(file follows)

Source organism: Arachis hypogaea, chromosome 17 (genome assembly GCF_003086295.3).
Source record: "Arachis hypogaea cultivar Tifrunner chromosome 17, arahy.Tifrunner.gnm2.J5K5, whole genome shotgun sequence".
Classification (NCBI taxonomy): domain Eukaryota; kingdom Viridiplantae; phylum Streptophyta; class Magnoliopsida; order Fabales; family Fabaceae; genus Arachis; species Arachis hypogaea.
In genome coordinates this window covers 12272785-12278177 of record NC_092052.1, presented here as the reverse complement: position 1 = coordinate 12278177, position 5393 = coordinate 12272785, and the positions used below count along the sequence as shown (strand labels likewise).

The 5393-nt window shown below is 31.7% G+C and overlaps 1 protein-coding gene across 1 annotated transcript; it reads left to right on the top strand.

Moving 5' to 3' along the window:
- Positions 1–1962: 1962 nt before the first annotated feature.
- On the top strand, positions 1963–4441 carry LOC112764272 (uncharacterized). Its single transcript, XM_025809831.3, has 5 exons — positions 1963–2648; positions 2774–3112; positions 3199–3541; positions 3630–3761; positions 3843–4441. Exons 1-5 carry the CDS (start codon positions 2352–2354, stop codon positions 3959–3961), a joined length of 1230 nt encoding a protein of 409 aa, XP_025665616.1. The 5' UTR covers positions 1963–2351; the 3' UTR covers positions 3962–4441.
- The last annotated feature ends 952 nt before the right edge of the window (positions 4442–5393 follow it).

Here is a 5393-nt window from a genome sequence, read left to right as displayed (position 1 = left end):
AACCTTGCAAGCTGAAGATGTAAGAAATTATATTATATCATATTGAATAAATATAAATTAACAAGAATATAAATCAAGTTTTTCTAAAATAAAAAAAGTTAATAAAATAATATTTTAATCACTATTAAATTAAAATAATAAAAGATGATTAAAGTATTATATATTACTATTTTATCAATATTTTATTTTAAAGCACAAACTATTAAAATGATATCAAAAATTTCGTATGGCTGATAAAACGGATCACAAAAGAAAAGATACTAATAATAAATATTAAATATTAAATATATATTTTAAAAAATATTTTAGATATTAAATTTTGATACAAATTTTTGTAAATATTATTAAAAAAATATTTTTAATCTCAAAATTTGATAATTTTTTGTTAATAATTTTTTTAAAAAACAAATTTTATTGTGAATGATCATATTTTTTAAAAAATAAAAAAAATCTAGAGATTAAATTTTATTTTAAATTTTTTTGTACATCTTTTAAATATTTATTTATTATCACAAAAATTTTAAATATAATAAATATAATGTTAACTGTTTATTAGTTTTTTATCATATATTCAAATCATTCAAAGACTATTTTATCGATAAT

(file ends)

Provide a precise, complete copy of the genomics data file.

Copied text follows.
Source organism: Arachis hypogaea, chromosome 17 (genome assembly GCF_003086295.3).
Source record: "Arachis hypogaea cultivar Tifrunner chromosome 17, arahy.Tifrunner.gnm2.J5K5, whole genome shotgun sequence".
Classification (NCBI taxonomy): domain Eukaryota; kingdom Viridiplantae; phylum Streptophyta; class Magnoliopsida; order Fabales; family Fabaceae; genus Arachis; species Arachis hypogaea.
In genome coordinates this window covers 12272785-12278177 of record NC_092052.1, presented here as the reverse complement: position 1 = coordinate 12278177, position 5393 = coordinate 12272785, and the positions used below count along the sequence as shown (strand labels likewise).

The 5393-nt window shown below is 31.7% G+C and overlaps 1 protein-coding gene across 1 annotated transcript; it reads left to right on the top strand.

Moving 5' to 3' along the window:
- Positions 1–1962: 1962 nt before the first annotated feature.
- On the top strand, positions 1963–4441 carry LOC112764272 (uncharacterized). Its single transcript, XM_025809831.3, has 5 exons — positions 1963–2648; positions 2774–3112; positions 3199–3541; positions 3630–3761; positions 3843–4441. Exons 1-5 carry the CDS (start codon positions 2352–2354, stop codon positions 3959–3961), a joined length of 1230 nt encoding a protein of 409 aa, XP_025665616.1. The 5' UTR covers positions 1963–2351; the 3' UTR covers positions 3962–4441.
- The last annotated feature ends 952 nt before the right edge of the window (positions 4442–5393 follow it).

Here is a 5393-nt window from a genome sequence, read left to right as displayed (position 1 = left end):
AACCTTGCAAGCTGAAGATGTAAGAAATTATATTATATCATATTGAATAAATATAAATTAACAAGAATATAAATCAAGTTTTTCTAAAATAAAAAAAGTTAATAAAATAATATTTTAATCACTATTAAATTAAAATAATAAAAGATGATTAAAGTATTATATATTACTATTTTATCAATATTTTATTTTAAAGCACAAACTATTAAAATGATATCAAAAATTTCGTATGGCTGATAAAACGGATCACAAAAGAAAAGATACTAATAATAAATATTAAATATTAAATATATATTTTAAAAAATATTTTAGATATTAAATTTTGATACAAATTTTTGTAAATATTATTAAAAAAATATTTTTAATCTCAAAATTTGATAATTTTTTGTTAATAATTTTTTTAAAAAACAAATTTTATTGTGAATGATCATATTTTTTAAAAAATAAAAAAAATCTAGAGATTAAATTTTATTTTAAATTTTTTTGTACATCTTTTAAATATTTATTTATTATCACAAAAATTTTAAATATAATAAATATAATGTTAACTGTTTATTAGTTTTTTATCATATATTCAAATCATTCAAAGACTATTTTATCGATAAT